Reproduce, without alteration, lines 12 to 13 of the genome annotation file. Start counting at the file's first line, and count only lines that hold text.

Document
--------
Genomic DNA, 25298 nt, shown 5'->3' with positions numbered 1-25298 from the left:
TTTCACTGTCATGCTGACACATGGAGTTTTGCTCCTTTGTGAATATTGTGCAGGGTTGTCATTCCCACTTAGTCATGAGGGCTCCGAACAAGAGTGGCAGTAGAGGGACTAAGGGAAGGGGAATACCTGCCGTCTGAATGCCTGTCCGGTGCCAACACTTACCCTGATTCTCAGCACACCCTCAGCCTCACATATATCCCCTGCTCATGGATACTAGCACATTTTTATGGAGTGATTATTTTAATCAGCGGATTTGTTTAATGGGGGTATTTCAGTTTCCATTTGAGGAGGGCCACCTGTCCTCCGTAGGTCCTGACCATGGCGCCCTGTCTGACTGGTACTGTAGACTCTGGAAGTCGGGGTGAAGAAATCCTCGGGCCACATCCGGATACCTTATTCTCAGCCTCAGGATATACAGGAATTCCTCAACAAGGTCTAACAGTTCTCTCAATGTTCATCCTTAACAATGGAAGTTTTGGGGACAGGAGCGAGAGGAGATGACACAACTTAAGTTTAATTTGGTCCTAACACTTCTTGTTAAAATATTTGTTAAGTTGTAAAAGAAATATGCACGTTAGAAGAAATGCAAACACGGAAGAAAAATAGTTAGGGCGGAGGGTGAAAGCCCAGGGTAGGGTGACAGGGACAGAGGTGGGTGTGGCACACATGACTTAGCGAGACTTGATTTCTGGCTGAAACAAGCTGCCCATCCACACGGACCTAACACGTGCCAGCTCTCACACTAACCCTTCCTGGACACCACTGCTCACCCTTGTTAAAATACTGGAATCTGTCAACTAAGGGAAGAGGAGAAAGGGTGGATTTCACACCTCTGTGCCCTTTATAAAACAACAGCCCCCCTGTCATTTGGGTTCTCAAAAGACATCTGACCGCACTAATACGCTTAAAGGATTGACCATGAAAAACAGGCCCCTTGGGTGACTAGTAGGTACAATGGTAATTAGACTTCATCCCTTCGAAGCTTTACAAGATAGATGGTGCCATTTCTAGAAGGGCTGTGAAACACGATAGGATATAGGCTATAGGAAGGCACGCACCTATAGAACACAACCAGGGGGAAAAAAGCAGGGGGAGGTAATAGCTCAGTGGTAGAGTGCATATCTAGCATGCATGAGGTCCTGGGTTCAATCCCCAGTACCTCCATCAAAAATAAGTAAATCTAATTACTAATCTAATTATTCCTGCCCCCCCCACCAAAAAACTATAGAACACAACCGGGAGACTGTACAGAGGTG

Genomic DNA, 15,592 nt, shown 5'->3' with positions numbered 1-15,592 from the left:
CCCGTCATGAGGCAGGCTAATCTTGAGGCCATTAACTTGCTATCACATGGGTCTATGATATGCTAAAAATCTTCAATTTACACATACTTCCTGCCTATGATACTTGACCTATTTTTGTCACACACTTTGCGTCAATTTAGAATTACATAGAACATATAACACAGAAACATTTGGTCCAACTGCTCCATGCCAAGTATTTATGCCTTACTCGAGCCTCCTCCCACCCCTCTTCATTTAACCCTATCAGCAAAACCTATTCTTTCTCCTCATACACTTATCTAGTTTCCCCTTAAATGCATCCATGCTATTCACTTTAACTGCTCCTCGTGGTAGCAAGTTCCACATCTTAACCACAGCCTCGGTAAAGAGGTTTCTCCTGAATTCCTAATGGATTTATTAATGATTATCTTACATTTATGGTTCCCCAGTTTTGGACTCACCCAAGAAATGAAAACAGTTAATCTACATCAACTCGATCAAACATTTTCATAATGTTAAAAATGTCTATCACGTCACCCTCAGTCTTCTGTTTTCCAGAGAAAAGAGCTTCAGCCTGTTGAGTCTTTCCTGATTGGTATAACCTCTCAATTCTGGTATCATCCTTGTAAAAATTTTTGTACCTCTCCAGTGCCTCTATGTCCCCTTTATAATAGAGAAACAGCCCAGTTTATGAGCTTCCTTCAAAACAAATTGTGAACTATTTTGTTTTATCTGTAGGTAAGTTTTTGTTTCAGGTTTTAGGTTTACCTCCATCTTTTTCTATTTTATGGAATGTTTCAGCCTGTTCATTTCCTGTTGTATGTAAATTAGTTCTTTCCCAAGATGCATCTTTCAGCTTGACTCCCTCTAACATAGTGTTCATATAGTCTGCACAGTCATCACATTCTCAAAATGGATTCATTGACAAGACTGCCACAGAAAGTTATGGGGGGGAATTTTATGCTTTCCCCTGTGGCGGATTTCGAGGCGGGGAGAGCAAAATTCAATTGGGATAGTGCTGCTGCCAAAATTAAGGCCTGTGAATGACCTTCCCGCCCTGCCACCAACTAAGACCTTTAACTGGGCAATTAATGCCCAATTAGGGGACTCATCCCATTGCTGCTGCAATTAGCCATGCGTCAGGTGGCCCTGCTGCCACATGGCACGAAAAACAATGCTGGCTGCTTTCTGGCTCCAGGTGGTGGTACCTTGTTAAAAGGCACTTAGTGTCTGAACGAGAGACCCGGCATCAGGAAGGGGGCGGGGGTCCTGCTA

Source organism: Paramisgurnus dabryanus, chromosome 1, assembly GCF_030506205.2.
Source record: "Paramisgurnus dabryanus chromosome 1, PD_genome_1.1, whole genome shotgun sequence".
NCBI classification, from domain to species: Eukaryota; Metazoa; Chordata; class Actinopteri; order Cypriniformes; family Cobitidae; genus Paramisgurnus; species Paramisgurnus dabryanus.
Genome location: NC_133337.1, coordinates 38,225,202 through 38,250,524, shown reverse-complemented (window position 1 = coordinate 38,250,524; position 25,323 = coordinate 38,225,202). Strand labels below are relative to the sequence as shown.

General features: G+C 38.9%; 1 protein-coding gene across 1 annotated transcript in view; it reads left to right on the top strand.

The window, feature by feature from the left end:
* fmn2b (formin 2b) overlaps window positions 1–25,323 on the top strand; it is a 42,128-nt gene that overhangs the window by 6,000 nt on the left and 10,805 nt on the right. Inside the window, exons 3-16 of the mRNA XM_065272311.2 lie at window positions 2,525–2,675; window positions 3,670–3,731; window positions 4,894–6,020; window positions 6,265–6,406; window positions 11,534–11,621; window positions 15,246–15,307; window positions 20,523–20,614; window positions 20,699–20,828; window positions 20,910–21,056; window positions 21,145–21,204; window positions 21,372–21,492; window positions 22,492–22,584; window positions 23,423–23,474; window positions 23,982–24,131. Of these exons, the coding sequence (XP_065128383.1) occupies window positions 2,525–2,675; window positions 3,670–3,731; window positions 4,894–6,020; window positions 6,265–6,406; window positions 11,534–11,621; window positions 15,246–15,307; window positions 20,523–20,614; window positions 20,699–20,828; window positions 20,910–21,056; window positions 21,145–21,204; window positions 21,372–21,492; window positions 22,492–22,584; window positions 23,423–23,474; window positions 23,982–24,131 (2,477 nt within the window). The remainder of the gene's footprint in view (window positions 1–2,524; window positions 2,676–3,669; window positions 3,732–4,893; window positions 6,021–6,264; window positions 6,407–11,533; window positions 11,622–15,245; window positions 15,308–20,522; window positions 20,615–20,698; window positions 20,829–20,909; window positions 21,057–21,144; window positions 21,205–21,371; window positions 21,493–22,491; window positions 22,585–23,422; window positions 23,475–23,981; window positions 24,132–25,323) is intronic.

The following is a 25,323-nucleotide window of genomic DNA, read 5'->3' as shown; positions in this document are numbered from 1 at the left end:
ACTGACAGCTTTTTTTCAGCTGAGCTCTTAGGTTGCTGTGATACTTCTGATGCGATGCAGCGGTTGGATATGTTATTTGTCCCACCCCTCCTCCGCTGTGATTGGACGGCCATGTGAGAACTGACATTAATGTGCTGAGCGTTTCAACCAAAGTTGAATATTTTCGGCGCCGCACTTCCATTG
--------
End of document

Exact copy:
The following is a 25,323-nucleotide window of genomic DNA, read 5'->3' as shown; positions in this document are numbered from 1 at the left end:
ACTGACAGCTTTTTTTCAGCTGAGCTCTTAGGTTGCTGTGATACTTCTGATGCGATGCAGCGGTTGGATATGTTATTTGTCCCACCCCTCCTCCGCTGTGATTGGACGGCCATGTGAGAACTGACATTAATGTGCTGAGCGTTTCAACCAAAGTTGAATATTTTCGGCGCCGCACTTCCATTG